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Well, while you two freakin' "New Yawkers" are fighin' over that, excuse me here while I break into song about MY old hometown...a song that I think EVERYBODY would agree perfectly captures the spirit of that city...

 

(...oh, and if you're wonderin', this song WAS featured in the movie Naked Gun...and NOW without further adieu...)

 

Hate New York City

It's cold and it's damp

And all the people dressed like monkeys

Let's leave Chicago to the Eskimos

That town's a little bit too rugged

For you and me you bad girl

 

Rollin' down the Imperial Highway

With a big nasty redhead at my side

Santa Ana winds blowin' hot from the north

And we as born to ride

 

Roll down the window put down the top

Crank up the Beach Boys baby

Don't let the music stop

We're gonna ride it till we just can't ride it no more

 

From the South Bay to the Valley

From the West Side to the East Side

Everybody's very happy

'Cause the sun is shining all the time

Looks like another perfect day

 

I love L.A. (We love it)

I love L.A. (We love it)

 

Look at that mountain

Look at those trees

Look at that bum over there, man

He's down on his knees

Look at these women

There ain't nothin' like 'em nowhere

 

Century Boulevard (We love it)

Victory Boulevard (We love it)

Santa Monica Boulevard (We love it)

Sixth Street (We love it, we love it)

 

I love L.A.

I love L.A.

(We love it)

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I was going to post some of the Lullaby of Broadway lyrics, but it just wasn't the same without hearing Wini Shaw sing it.

 

[At your service, Slayton.....|http://www.myspace.com/video/angus-t-cat/lullaby-of-broadway/8454135]

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Here's another good one, originally from the 1953 Broadway show Hazel Flagg, a musical version of the film Nothing Sacred.

 

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Hey Dargo, that's a good song, but don't you wish this poem from The Loved One had been set to music?

 

They told me, Francis Hinsley, they told me you were hung

With red protruding eye-balls and black protruding tongue;

I wept as I remembered how often you and I

Had laughed about Los Angeles and now ’tis here you’ll lie;

Here pickled in formaldehyde and painted like a ****,

Shrimp-pink incorruptible, not lost nor gone before.

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Good reply there, Swithin. That off-the-wall 1965 black comedy is also a great...for want of a better word..."treatise" on the...once again, for want of a better word..."feel" of L.A., alright! ;)

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"Kokomo"

"Don't Worry, Be Happy"

"Wind Beneath My Wings"

"My Heart Will Go On"

"Endless Love"

"I Don't Want to Miss a Thing"

"Unchained Melody" (revived by Ghost)

 

And more, but it's going to be hard enough getting these out of my head.

 

Eta: my apologies if anyone danced to any of the above tunes at your wedding (though if you did, why?! Sorry...)

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Hilarious thread! I especially like the word "dreadful".

 

Although I've never cared for Springsteen (based on his hits) I know many who adore him based on his performances & non-hit songs. I agree Philadelphia the movie & song are both stinko.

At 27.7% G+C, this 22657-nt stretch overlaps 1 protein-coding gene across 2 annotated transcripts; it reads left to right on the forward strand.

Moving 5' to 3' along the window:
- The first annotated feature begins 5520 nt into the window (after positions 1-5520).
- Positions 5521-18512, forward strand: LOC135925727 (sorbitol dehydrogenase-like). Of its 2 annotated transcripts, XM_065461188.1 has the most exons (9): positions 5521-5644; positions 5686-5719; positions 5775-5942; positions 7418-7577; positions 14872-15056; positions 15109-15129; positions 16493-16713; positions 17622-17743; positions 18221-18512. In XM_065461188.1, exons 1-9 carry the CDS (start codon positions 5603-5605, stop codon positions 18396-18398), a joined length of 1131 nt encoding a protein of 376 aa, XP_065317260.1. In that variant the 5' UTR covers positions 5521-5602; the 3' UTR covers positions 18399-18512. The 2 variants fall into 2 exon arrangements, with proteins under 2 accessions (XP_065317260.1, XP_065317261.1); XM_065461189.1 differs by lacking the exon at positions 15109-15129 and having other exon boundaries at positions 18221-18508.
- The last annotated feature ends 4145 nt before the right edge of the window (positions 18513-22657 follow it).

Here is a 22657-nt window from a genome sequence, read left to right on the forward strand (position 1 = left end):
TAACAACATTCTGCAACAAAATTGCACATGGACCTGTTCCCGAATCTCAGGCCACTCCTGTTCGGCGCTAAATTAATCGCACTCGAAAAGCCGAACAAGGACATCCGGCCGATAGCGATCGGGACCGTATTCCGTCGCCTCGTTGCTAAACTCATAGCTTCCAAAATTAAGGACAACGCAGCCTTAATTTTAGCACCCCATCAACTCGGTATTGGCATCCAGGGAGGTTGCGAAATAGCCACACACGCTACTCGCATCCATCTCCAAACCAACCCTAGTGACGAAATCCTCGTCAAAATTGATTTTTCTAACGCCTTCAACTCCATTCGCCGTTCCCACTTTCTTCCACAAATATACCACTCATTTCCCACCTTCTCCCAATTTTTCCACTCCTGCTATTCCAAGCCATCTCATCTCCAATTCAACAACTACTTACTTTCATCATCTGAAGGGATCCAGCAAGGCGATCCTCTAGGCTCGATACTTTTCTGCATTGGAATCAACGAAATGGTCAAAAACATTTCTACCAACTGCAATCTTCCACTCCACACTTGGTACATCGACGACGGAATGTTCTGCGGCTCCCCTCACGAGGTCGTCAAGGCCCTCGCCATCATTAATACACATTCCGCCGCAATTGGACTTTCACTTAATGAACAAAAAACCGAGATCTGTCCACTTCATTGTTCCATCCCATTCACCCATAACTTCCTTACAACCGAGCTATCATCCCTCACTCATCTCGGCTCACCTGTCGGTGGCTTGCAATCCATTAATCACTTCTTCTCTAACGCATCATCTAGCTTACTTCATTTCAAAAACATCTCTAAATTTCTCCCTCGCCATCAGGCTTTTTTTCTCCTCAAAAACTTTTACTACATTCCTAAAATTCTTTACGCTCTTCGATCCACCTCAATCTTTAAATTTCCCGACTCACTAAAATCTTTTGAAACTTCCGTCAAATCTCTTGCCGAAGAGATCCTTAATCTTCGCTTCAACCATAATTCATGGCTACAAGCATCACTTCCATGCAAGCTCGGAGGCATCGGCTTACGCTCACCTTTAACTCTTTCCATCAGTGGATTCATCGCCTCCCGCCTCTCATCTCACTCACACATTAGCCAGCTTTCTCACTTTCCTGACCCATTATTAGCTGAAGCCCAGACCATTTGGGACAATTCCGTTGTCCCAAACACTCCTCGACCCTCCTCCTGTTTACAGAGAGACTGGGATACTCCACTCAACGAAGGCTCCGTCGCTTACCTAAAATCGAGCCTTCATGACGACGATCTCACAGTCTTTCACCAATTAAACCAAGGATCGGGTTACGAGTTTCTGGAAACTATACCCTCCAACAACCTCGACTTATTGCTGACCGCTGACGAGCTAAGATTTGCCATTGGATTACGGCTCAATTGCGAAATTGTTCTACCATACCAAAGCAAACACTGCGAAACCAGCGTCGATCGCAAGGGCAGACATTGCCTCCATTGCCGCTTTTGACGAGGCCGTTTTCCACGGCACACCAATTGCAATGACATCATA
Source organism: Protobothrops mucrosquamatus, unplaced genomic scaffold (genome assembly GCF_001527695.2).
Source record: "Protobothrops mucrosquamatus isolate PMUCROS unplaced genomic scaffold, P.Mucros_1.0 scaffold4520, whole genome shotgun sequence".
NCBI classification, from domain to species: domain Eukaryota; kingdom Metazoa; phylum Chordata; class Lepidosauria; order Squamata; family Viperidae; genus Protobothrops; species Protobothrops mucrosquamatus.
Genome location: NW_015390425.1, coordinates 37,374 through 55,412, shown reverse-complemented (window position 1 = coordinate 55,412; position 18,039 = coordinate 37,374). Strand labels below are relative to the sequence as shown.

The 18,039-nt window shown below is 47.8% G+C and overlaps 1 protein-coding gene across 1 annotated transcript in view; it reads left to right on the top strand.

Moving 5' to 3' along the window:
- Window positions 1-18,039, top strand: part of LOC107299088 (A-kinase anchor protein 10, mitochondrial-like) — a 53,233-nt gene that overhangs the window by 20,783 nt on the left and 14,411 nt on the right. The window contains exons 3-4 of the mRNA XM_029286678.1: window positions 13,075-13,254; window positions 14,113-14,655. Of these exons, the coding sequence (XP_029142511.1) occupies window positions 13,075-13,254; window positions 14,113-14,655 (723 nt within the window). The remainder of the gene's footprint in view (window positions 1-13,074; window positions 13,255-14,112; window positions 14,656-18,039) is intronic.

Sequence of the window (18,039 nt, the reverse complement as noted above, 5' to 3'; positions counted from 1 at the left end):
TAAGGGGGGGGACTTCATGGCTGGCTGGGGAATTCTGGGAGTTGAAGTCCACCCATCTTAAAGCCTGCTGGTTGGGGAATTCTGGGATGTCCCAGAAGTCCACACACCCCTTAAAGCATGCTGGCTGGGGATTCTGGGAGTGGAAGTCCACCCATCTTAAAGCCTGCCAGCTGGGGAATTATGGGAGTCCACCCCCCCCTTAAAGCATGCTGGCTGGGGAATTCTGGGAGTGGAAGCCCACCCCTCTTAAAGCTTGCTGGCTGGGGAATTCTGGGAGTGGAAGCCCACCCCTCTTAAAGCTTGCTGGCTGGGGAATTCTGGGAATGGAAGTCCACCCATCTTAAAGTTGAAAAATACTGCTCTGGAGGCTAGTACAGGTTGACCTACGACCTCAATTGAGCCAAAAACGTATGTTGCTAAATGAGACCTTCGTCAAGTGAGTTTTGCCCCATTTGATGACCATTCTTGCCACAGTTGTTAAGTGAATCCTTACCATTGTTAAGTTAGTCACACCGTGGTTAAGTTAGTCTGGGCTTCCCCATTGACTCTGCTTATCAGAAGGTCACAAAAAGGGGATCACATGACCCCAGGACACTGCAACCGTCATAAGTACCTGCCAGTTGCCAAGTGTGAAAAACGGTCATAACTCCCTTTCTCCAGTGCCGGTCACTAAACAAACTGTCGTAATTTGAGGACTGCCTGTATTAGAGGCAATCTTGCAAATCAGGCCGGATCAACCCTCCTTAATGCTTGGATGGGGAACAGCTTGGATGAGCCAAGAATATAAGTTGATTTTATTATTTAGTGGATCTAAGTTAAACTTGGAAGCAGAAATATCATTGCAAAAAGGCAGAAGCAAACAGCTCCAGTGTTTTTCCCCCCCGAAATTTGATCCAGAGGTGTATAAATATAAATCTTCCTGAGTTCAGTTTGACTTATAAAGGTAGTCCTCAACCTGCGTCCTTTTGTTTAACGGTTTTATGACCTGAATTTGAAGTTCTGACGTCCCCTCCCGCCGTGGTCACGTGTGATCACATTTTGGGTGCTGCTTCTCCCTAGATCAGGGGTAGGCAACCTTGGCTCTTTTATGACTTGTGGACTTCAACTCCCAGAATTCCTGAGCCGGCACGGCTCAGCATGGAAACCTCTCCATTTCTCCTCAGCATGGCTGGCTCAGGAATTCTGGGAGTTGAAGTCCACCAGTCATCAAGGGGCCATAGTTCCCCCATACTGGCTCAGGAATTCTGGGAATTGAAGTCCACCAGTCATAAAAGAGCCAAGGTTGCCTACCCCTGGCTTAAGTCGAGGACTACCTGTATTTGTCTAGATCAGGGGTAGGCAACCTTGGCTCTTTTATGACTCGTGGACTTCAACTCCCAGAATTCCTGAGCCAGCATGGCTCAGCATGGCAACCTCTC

Phil Collins is just awful. I think the complaint here is the overplaying of any movie song becomes tiring. Imagine working in a store that plays these middling hits endlessly-you'd hate them too.

 

Movie themes can also play endlessly during the film and actually distract your concentration. Around The World in 80 Days, Dr Zhivago and that Orson Welles balailaika theme song come to mind.

 

The person who mentioned Tim Rice/AL Webber's cellpool of mis-tunes was spot on. And I nominate Danny Elfman as the heir to that genre. How can anyone defend his tuneless mess of sounds as "good music"? There's zero melody, structure or flow to his flat songs-the Nightmare Before Christmas makes me want to pull my hair out.

 

I suppose someone had to follow music poser Johnny Williams. It's as if they can hide bad music behind the grandness of a full orchestra. The aforementioned Randy Newman at least has real musical education behind him-AND IT SHOWS.

 

And Sepiatone- I have always been into electronic music (I'm a theramin player) While I own all of Vangelis's LPs and enjoyed him, Chariots Of Fire was definitely past his high point. So many others did it so much better, as you say.

Also please note: a new movie biography has been made about electronic music granddaddy Raymond Scott called "Deconstructing Dad" can't wait to see it!

 

Give me a Gershwin or Irving Berlin tune in a movie ANY day. You'll leave happy & humming.

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A pretty dreadful song, though one that fits its movie, is the title song from Spider Baby (1968), sung by Lon Chaney, Jr. over the opening credits:

 

 

Screams and moans and bats and bones

Teenage monsters in haunted homes

The ghosts on the stair

The vampires bite

Better beware, there's a full moon tonight

 

Cannibal spiders creep and crawl

Boys and ghouls having a ball

Frankenstein, Dracula and even the Mummy

Are sure to end up in someone's tummy

 

Take a fresh rodent, some toadstools and weeds

And an old owl and the young one she breeds

Mix in seven legs of an eight-legged beast

Then you are all set for a cannibal feast

 

Sit around the fire with the cup of brew

A fiend and a werewolf on each side of you

This cannibal **** is strange to behold

And the maddest story ever told

 

 

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How about Patty McCormack belting out the lyrics during the opening credits of The Mini-Skirt Mob?

 

“Disregard their good looks,

They’re just a bunch of dirty crooks,

 

With skirts showin’ plenty of knee,

 

 

That’s the Mini-Skirt Mob,

 

 

On another spree.”

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Is "I'll Take Manhattan" the same song as the Rogers and Hart song which was one of their first?("......the Bronx and Staten Island too")

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Yes, that's it. Actual title is "Manhattan." Originally written for the show Garrick Gaities (1925), and said to have been introduced in that show by Sterling Holloway. Garrick Gaities was not the first Rodgers & Hart show. Here's an early (rather odd) film version of the song.

 

 

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I think Benny Hill's version of Raindrops Keep Falling on My Head is the best version, but that's just me.

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>How about, "New York's a Lonely Town, When You're the Only Surfer Boy Around"?

 

LOL

 

Yeah, I suppose that one would've worked too.

 

(...yep, there's nothin' like a little lead singer falsetto thing goin' in order to convey the ol' California beach sound, is there?!...of course then again, Frankie Valli didn't do so bad on the east coast by usin' that whole falsetto thing to his advantage, huh!) ;)